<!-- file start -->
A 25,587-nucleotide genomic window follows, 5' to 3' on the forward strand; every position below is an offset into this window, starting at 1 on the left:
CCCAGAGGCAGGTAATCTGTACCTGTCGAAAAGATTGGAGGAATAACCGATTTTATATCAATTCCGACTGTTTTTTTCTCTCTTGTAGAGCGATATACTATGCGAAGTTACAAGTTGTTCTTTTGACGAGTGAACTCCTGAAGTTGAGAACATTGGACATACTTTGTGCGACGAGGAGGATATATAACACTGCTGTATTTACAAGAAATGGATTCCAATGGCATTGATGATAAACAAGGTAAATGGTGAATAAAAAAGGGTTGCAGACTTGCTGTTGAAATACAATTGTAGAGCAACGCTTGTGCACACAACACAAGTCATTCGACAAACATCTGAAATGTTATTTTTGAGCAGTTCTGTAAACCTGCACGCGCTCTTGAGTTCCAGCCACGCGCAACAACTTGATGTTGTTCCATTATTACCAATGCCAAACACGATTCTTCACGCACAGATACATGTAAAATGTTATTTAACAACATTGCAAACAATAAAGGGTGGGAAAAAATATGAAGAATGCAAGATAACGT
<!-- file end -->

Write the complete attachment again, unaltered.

A 25,587-nucleotide genomic window follows, 5' to 3' on the forward strand; every position below is an offset into this window, starting at 1 on the left:
CCCAGAGGCAGGTAATCTGTACCTGTCGAAAAGATTGGAGGAATAACCGATTTTATATCAATTCCGACTGTTTTTTTCTCTCTTGTAGAGCGATATACTATGCGAAGTTACAAGTTGTTCTTTTGACGAGTGAACTCCTGAAGTTGAGAACATTGGACATACTTTGTGCGACGAGGAGGATATATAACACTGCTGTATTTACAAGAAATGGATTCCAATGGCATTGATGATAAACAAGGTAAATGGTGAATAAAAAAGGGTTGCAGACTTGCTGTTGAAATACAATTGTAGAGCAACGCTTGTGCACACAACACAAGTCATTCGACAAACATCTGAAATGTTATTTTTGAGCAGTTCTGTAAACCTGCACGCGCTCTTGAGTTCCAGCCACGCGCAACAACTTGATGTTGTTCCATTATTACCAATGCCAAACACGATTCTTCACGCACAGATACATGTAAAATGTTATTTAACAACATTGCAAACAATAAAGGGTGGGAAAAAATATGAAGAATGCAAGATAACGT